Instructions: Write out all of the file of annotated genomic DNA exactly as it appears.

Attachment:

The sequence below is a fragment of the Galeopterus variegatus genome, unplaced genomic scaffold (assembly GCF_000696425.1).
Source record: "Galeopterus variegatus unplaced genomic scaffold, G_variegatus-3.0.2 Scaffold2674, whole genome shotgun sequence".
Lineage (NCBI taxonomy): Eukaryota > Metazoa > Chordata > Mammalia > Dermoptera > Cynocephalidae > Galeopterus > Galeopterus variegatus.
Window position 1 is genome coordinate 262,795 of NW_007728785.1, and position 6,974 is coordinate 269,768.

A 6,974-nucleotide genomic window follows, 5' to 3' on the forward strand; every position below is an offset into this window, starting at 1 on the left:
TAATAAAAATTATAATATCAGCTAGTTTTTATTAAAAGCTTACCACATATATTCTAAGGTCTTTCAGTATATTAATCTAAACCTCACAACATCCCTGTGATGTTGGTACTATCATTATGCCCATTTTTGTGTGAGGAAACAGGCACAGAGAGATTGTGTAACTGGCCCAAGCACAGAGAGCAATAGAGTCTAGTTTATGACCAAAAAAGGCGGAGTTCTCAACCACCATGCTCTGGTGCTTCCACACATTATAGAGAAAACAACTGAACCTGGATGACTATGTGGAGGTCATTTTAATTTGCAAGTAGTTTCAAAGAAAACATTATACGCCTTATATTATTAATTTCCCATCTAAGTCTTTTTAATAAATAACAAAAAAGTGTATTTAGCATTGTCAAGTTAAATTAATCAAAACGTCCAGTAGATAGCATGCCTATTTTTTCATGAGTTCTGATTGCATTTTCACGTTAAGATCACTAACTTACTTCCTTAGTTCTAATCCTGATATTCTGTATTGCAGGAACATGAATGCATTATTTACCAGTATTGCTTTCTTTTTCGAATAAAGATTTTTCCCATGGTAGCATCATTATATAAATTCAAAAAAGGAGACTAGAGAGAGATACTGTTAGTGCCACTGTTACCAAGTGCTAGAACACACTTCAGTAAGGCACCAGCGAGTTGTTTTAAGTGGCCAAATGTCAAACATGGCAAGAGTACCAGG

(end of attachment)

The sequence below is a fragment of the Galeopterus variegatus genome, unplaced genomic scaffold (assembly GCF_000696425.1).
Source record: "Galeopterus variegatus unplaced genomic scaffold, G_variegatus-3.0.2 Scaffold2674, whole genome shotgun sequence".
Lineage (NCBI taxonomy): Eukaryota > Metazoa > Chordata > Mammalia > Dermoptera > Cynocephalidae > Galeopterus > Galeopterus variegatus.
Window position 1 is genome coordinate 262,795 of NW_007728785.1, and position 6,974 is coordinate 269,768.

A 6,974-nucleotide genomic window follows, 5' to 3' on the forward strand; every position below is an offset into this window, starting at 1 on the left:
TAATAAAAATTATAATATCAGCTAGTTTTTATTAAAAGCTTACCACATATATTCTAAGGTCTTTCAGTATATTAATCTAAACCTCACAACATCCCTGTGATGTTGGTACTATCATTATGCCCATTTTTGTGTGAGGAAACAGGCACAGAGAGATTGTGTAACTGGCCCAAGCACAGAGAGCAATAGAGTCTAGTTTATGACCAAAAAAGGCGGAGTTCTCAACCACCATGCTCTGGTGCTTCCACACATTATAGAGAAAACAACTGAACCTGGATGACTATGTGGAGGTCATTTTAATTTGCAAGTAGTTTCAAAGAAAACATTATACGCCTTATATTATTAATTTCCCATCTAAGTCTTTTTAATAAATAACAAAAAAGTGTATTTAGCATTGTCAAGTTAAATTAATCAAAACGTCCAGTAGATAGCATGCCTATTTTTTCATGAGTTCTGATTGCATTTTCACGTTAAGATCACTAACTTACTTCCTTAGTTCTAATCCTGATATTCTGTATTGCAGGAACATGAATGCATTATTTACCAGTATTGCTTTCTTTTTCGAATAAAGATTTTTCCCATGGTAGCATCATTATATAAATTCAAAAAAGGAGACTAGAGAGAGATACTGTTAGTGCCACTGTTACCAAGTGCTAGAACACACTTCAGTAAGGCACCAGCGAGTTGTTTTAAGTGGCCAAATGTCAAACATGGCAAGAGTACCAGG